The skipper gave a simple reason for the choice of Mendoza.
"He threw better, he had a better spring," Yost said.
Mendoza pitched in three Cactus League games and had a 0.82 ERA, along with a 2-0 record. In 11 innings, he gave up one run, 10 hits and two walks, with eight strikeouts. A sinkerballer, he gave up no home runs. Mendoza missed several days to pitch for Mexico in the World Baseball Classic.
Chen has worked in four games, with a 7.90 ERA and a 1-1 record. While he had 12 strikeouts against three walks in 13 2/3 innings, seven of the 16 hits against him were home runs, including five in his last start.
"You go back into the track records, and there's no denying Bruce has won 35 games in the last three years," Yost said. "Mendy is a guy that has good natural sink on his fastball. His breaking pitches have evolved. And he's gotten better and more consistent. He had a great winter, he's had a great spring. We'll give him the first crack at it."
Mendoza cranked up his arm late this winter in the Mexican Pacific League, and his Obregon team won the title. Then he was named the Most Valuable Player in the Caribbean Series. So winter ball paid off for him.
"I did it with that reason, to come to spring ready to compete, and every start I was on the mound to show them that I could get people out and that I can be consistent in what I'm doing," Mendoza said.
"I'm pitching with great confidence, and that's the main thing. I think I can take that to the big league level and get people out."
Mendoza was in the Royals' rotation for most of last season, making 25 starts. In a total of 30 games, he was 8-10 with a 4.23 ERA.
Chen has led the Royals in victories in each of the last three seasons, although last season his ERA jumped up to 5.07 in 34 starts. His move to the bullpen puts him there with Luke Hochevar, the other most-used starter last season. Their vulnerability increased markedly when the Royals re-signed Guthrie and traded for Santana, Shields and Davis.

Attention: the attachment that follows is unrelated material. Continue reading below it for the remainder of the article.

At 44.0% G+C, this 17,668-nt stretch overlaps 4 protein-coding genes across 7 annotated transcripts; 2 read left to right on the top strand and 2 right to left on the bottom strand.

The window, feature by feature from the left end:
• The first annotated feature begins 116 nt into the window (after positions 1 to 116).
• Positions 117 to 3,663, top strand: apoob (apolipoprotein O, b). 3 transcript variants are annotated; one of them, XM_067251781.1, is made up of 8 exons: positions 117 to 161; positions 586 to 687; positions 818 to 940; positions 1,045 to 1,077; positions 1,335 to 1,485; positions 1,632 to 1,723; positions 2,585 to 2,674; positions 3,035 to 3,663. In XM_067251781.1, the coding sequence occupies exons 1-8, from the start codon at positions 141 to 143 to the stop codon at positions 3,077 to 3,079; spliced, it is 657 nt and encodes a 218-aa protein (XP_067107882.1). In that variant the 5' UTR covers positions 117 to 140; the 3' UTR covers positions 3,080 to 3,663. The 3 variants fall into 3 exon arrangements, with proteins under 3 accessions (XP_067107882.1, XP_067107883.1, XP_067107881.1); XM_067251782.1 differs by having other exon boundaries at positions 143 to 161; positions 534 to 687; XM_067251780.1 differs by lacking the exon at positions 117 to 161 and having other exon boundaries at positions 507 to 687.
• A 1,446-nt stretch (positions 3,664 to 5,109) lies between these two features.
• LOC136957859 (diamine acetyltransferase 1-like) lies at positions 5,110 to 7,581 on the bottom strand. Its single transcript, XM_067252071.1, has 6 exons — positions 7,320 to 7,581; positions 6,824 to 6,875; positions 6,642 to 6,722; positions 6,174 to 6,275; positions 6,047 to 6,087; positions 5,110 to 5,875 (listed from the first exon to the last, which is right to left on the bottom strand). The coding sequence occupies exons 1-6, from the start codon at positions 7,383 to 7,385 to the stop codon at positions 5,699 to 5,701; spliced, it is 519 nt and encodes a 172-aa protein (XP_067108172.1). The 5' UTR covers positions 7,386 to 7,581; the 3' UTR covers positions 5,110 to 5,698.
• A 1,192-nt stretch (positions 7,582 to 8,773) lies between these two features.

Yost said he views Chen initially as a long reliever, although that could evolve into shorter stints, depending on how many innings the new starting rotation can provide.
Chen accepted his new assignment gracefully.
"It's a challenge, and I'm going to try to make the most out of it. I know that Luke took a really good approach, and he's been excelling at that position. It's tough, but it's not impossible," Chen said.
"We have to do everything we can to help this team win. We can't be feeling sorry for ourselves, feeling bad or pouting or anything. That's not going to help the team or us."
Although Chen was supposed to start Tuesday's game against the Mariners, instead he was put on the bullpen list so he could begin adjusting to relief work. Minor Leaguer Sugar Ray Marimon was brought up to start instead.
Chen pitched the sixth inning of an 11-6 victory, loading the bases with one out before pitching out of the jam.
"He got through it, but I was really impressed," Yost said. "Like I told Bruce, it looked like there was two different pitchers out there. One pitcher was out there until the bases got loaded, and then another guy stepped up, and he was a different guy out there. He really got on the attack, got aggressive and got out of the inning."
Yost brushed off any concern that Mendoza gives the Royals an all right-handed rotation. He liked the addition of lefty Chen to the only current left-handed reliever, Tim Collins.
The move emphasizes the Royals' increased depth in starting pitching, too. Chen and Hochevar have starting experience and could easily come out of the 'pen. In the Minors, the Royals have such pitchers as Will Smith, Yordano Ventura, Nate Adcock and Everett Teaford in reserve.
Although it didn't figure in the decision, Mendoza's first start will come in the season's fifth game at Philadelphia, and his sinkerball could benefit the Royals.
"Especially in Philadelphia, you want to keep the ball on the ground, because that's a fly-ball park, that's a short home-run hitters' park," Yost said.
Now, about Mendoza and this long-reliever stuff ...
"He is the perfect long reliever," Yost repeated. "He's the better guy right now and the reason for that is Bruce, like most veteran players, is a little slow to get it going in Spring Training. So starting the season, we wanted to put the guys out there that are doing the best in Spring Training. I'm not saying that it doesn't change somewhere down the road. Who can say what'll happen. That's where we're starting."